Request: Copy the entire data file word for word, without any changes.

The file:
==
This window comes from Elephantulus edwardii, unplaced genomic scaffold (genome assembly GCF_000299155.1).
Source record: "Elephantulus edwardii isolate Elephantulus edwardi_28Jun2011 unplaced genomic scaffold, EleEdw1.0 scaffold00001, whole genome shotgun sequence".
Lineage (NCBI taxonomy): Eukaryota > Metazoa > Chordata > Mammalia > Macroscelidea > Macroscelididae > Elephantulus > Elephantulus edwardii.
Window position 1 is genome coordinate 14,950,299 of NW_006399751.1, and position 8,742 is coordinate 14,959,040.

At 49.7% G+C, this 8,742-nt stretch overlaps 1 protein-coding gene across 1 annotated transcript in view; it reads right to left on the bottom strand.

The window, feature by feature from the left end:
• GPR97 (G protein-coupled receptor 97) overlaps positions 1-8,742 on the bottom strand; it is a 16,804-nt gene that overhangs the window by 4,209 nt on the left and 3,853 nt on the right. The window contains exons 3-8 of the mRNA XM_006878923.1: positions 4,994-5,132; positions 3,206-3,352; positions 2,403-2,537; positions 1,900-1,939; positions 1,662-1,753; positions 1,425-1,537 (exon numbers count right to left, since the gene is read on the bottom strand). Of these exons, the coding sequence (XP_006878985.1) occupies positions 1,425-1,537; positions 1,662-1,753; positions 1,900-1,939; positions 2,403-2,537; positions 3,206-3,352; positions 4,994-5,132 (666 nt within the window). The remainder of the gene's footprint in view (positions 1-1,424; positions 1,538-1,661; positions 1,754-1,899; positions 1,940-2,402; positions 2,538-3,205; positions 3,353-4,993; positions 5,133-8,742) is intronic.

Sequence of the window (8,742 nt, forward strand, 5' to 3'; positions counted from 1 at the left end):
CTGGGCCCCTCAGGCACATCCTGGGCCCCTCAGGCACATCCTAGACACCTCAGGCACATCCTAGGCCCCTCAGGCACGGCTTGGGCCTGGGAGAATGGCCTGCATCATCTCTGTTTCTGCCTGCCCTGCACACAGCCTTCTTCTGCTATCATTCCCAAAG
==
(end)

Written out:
This window comes from Elephantulus edwardii, unplaced genomic scaffold (genome assembly GCF_000299155.1).
Source record: "Elephantulus edwardii isolate Elephantulus edwardi_28Jun2011 unplaced genomic scaffold, EleEdw1.0 scaffold00001, whole genome shotgun sequence".
Lineage (NCBI taxonomy): Eukaryota > Metazoa > Chordata > Mammalia > Macroscelidea > Macroscelididae > Elephantulus > Elephantulus edwardii.
Window position 1 is genome coordinate 14,950,299 of NW_006399751.1, and position 8,742 is coordinate 14,959,040.

At 49.7% G+C, this 8,742-nt stretch overlaps 1 protein-coding gene across 1 annotated transcript in view; it reads right to left on the bottom strand.

The window, feature by feature from the left end:
• GPR97 (G protein-coupled receptor 97) overlaps positions 1-8,742 on the bottom strand; it is a 16,804-nt gene that overhangs the window by 4,209 nt on the left and 3,853 nt on the right. The window contains exons 3-8 of the mRNA XM_006878923.1: positions 4,994-5,132; positions 3,206-3,352; positions 2,403-2,537; positions 1,900-1,939; positions 1,662-1,753; positions 1,425-1,537 (exon numbers count right to left, since the gene is read on the bottom strand). Of these exons, the coding sequence (XP_006878985.1) occupies positions 1,425-1,537; positions 1,662-1,753; positions 1,900-1,939; positions 2,403-2,537; positions 3,206-3,352; positions 4,994-5,132 (666 nt within the window). The remainder of the gene's footprint in view (positions 1-1,424; positions 1,538-1,661; positions 1,754-1,899; positions 1,940-2,402; positions 2,538-3,205; positions 3,353-4,993; positions 5,133-8,742) is intronic.

Sequence of the window (8,742 nt, forward strand, 5' to 3'; positions counted from 1 at the left end):
CTGGGCCCCTCAGGCACATCCTGGGCCCCTCAGGCACATCCTAGACACCTCAGGCACATCCTAGGCCCCTCAGGCACGGCTTGGGCCTGGGAGAATGGCCTGCATCATCTCTGTTTCTGCCTGCCCTGCACACAGCCTTCTTCTGCTATCATTCCCAAAG